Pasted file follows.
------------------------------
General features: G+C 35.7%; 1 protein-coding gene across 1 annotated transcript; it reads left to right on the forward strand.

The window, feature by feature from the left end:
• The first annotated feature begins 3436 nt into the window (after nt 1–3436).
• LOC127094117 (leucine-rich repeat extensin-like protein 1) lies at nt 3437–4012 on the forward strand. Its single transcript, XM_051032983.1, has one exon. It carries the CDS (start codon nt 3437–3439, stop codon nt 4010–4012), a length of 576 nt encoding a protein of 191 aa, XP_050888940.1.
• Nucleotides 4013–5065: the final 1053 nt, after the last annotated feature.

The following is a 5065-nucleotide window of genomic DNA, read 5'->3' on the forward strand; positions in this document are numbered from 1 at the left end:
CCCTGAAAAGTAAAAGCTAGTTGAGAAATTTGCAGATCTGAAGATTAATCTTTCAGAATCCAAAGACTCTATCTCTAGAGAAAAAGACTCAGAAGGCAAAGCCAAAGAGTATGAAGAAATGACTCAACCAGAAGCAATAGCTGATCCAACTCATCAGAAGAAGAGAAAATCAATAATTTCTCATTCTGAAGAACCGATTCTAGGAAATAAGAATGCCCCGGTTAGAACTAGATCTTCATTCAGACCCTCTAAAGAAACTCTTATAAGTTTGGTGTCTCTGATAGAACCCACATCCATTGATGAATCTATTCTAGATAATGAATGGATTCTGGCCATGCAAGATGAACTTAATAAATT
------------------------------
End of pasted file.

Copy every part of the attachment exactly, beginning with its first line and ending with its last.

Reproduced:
General features: G+C 35.7%; 1 protein-coding gene across 1 annotated transcript; it reads left to right on the forward strand.

The window, feature by feature from the left end:
• The first annotated feature begins 3436 nt into the window (after nt 1–3436).
• LOC127094117 (leucine-rich repeat extensin-like protein 1) lies at nt 3437–4012 on the forward strand. Its single transcript, XM_051032983.1, has one exon. It carries the CDS (start codon nt 3437–3439, stop codon nt 4010–4012), a length of 576 nt encoding a protein of 191 aa, XP_050888940.1.
• Nucleotides 4013–5065: the final 1053 nt, after the last annotated feature.

The following is a 5065-nucleotide window of genomic DNA, read 5'->3' on the forward strand; positions in this document are numbered from 1 at the left end:
CCCTGAAAAGTAAAAGCTAGTTGAGAAATTTGCAGATCTGAAGATTAATCTTTCAGAATCCAAAGACTCTATCTCTAGAGAAAAAGACTCAGAAGGCAAAGCCAAAGAGTATGAAGAAATGACTCAACCAGAAGCAATAGCTGATCCAACTCATCAGAAGAAGAGAAAATCAATAATTTCTCATTCTGAAGAACCGATTCTAGGAAATAAGAATGCCCCGGTTAGAACTAGATCTTCATTCAGACCCTCTAAAGAAACTCTTATAAGTTTGGTGTCTCTGATAGAACCCACATCCATTGATGAATCTATTCTAGATAATGAATGGATTCTGGCCATGCAAGATGAACTTAATAAATT